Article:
New York Mets: Reflecting on Todd Frazier’s two years in Flushing
Some thoughts on the two years Todd Frazier spent with the New York Mets and why he wasn’t a fit.
For the past two seasons, the primary third baseman on the New York Mets has been Todd Frazier. This changes in 2020 with Frazier now playing for the Texas Rangers. The Mets will move forward with a far more beloved player at the hot corner, Jeff McNeil.
Frazier’s two seasons in Flushing were very average. At times, it felt below the mean.
In those two seasons which equaled out to 971 plate appearances, Toms River’s own slashed .233/.316/.418 with 39 home runs and 126 RBI. While not quite in the atrocious category, they left a lot to be desired.
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Even so, Frazier was a better Met than I think a lot of us—myself included—give him credit for. He posted positive defensive numbers each year on a team that lacked superb glove work.
Over the past two years, Frazier also had his share of clutch hits for the Mets. He was a known locker room leader and in case you forgot, the man who came up with the Polar Bear nickname for Pete Alonso.
Despite these positives, Frazier never felt like a true Mets player. A reason for it may be the timing of when he did play for this ball club.
The 2018 Mets were supposed to pick up right where the 2016 squad left off. The 2017 campaign was their mulligan during an era of postseason appearances. Well, things didn’t go as many of us scripted. Injuries, poor play, and an early-season collapse in June all made this into a less memorable campaign.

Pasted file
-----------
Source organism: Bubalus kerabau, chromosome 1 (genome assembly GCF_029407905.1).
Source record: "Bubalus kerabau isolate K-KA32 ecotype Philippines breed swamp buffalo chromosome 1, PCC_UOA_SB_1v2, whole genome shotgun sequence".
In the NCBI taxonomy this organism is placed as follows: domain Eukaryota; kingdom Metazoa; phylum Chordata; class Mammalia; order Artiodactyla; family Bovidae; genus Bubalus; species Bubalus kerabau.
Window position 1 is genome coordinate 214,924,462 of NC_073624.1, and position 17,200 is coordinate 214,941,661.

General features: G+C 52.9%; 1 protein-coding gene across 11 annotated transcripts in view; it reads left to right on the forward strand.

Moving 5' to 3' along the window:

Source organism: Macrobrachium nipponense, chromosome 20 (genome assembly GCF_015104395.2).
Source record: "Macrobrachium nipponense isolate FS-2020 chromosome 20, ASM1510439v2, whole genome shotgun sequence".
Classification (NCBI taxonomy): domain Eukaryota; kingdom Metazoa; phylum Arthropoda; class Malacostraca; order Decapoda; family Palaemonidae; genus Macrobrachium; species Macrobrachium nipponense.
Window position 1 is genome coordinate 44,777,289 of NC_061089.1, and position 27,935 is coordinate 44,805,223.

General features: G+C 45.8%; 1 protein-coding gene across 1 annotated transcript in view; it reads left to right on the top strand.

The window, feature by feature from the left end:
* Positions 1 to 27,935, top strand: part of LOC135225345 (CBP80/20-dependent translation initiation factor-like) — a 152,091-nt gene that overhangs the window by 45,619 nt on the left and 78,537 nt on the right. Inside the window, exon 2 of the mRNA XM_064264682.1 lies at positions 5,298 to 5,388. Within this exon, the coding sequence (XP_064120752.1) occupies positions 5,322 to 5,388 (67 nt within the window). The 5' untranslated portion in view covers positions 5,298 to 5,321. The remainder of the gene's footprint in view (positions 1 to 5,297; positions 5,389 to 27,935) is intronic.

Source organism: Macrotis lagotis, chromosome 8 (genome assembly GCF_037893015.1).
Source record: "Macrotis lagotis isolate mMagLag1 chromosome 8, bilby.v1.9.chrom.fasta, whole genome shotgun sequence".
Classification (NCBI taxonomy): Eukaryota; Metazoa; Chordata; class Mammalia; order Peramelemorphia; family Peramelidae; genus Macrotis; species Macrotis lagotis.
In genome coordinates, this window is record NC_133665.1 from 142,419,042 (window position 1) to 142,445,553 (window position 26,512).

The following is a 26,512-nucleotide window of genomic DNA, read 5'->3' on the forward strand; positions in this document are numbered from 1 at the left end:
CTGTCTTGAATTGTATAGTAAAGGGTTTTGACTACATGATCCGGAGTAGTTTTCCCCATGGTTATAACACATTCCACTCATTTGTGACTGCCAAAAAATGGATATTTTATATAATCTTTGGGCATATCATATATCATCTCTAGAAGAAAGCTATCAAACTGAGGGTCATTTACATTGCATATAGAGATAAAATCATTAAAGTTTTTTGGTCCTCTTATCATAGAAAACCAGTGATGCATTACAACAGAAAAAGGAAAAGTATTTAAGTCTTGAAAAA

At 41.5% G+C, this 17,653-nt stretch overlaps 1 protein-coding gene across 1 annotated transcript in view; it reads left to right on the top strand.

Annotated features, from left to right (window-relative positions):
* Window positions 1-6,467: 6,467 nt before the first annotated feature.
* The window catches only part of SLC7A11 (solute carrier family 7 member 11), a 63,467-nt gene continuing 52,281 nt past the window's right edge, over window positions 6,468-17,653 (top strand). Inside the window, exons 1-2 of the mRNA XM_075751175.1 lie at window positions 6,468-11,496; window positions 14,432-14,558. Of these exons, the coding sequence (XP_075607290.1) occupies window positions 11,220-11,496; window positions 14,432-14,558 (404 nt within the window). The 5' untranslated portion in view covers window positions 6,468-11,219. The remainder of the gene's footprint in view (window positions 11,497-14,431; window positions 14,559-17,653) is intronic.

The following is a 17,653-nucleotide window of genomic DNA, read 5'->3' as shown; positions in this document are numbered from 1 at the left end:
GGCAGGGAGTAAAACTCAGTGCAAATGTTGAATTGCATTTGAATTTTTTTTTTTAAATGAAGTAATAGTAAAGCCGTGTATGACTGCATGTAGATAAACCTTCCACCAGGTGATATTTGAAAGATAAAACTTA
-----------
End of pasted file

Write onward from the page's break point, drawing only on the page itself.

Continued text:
During this year with the Mets, Frazier hit only .213 and did something he never typically did: miss time due to injury. An ironman of sorts throughout his career, Frazier only participated in 115 games for the Mets in 2018.
Fans were rubbed the wrong way from the start. Frazier represented the plethora of bad signings made by Sandy Alderson in the offseason. Together with Jay Bruce, Anthony Swarzak, Jason Vargas, and even Jose Reyes, he was just another veteran making good money and not playing up to his salary.
Fortunately, Frazier had a healthier year in 2019 and even raised his batting average to .251. He still failed to endear himself to fans in part because of his famous trigger finger on Twitter with the block button.
The improvements on the field didn’t help much. Frazier was viewed as a lame-duck veteran last year. In a season with a lot of excitement about younger players, it felt like his at-bats were better utilized on J.D. Davis and others.
The situation was never right for Frazier in Queens. It’s nobody’s fault. The timing didn’t mesh well.
On a squad bound for the postseason with plenty of winning pieces around him, it would have been a different story.
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Perhaps in a few years when the young Mets core is more established, someone of Frazier’s ilk would fit in more nicely. The past two years felt more like plugging a square veteran into a round roster spot better taken by a guy with a future with the Amazins.